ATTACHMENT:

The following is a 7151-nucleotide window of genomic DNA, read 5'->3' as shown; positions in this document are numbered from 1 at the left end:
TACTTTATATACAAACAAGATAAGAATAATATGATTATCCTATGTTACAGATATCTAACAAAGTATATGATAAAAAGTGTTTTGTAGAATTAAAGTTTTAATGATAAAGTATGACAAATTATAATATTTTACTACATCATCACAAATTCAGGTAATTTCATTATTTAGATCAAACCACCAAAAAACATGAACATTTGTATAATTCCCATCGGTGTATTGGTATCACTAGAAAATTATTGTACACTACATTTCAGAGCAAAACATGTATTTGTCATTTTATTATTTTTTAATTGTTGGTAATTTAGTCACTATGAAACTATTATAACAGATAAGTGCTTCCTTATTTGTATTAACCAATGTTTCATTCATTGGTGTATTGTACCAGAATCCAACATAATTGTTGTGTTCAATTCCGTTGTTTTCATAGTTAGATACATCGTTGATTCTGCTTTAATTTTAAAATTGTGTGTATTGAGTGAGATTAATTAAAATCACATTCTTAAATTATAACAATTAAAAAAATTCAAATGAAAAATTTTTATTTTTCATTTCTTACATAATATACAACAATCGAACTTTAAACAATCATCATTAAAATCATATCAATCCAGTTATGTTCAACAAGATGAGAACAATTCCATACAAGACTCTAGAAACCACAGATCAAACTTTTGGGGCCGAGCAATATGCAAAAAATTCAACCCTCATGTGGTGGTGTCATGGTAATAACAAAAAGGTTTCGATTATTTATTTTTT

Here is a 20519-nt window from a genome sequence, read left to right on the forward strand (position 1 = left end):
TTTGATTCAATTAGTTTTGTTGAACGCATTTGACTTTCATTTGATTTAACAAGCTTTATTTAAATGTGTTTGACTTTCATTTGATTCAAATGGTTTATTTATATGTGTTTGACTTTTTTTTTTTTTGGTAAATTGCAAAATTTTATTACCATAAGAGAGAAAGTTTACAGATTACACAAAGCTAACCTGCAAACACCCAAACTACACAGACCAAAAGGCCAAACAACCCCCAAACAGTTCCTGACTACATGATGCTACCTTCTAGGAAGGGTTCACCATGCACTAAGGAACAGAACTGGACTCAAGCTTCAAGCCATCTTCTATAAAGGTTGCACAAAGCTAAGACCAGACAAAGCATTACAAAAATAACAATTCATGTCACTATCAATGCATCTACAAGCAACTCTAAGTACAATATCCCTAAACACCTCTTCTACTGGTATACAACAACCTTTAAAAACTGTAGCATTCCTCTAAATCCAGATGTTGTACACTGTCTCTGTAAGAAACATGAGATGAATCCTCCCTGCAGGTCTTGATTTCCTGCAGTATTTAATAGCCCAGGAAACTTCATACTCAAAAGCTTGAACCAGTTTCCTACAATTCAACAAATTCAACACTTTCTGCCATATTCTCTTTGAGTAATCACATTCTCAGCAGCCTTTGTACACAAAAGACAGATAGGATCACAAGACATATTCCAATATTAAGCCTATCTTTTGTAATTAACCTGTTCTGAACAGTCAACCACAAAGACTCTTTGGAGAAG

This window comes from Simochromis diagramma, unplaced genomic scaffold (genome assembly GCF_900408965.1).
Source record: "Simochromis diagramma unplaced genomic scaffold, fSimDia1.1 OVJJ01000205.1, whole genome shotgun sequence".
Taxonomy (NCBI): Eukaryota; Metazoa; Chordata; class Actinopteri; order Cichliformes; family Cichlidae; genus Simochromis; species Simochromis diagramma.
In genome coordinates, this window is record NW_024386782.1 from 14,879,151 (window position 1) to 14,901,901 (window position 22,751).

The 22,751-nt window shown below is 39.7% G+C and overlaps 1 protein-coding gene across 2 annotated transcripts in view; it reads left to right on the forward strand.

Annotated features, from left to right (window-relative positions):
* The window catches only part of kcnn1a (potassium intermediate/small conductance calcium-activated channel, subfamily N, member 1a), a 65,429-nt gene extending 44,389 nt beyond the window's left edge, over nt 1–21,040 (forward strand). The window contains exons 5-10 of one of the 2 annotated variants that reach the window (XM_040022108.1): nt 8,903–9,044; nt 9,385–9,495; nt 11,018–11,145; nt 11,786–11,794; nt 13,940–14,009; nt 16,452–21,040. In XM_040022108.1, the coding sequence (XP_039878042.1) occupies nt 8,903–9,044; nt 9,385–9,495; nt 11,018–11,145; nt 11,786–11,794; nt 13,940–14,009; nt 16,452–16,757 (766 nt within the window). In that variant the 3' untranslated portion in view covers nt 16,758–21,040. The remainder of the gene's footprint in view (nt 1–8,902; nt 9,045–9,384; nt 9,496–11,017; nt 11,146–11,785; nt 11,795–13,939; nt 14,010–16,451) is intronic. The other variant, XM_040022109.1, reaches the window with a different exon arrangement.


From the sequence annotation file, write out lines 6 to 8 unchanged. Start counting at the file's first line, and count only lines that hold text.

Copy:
Source record: "Simochromis diagramma unplaced genomic scaffold, fSimDia1.1 OVJJ01000205.1, whole genome shotgun sequence".
Taxonomy (NCBI): Eukaryota; Metazoa; Chordata; class Actinopteri; order Cichliformes; family Cichlidae; genus Simochromis; species Simochromis diagramma.
In genome coordinates, this window is record NW_024386782.1 from 14,879,151 (window position 1) to 14,901,901 (window position 22,751).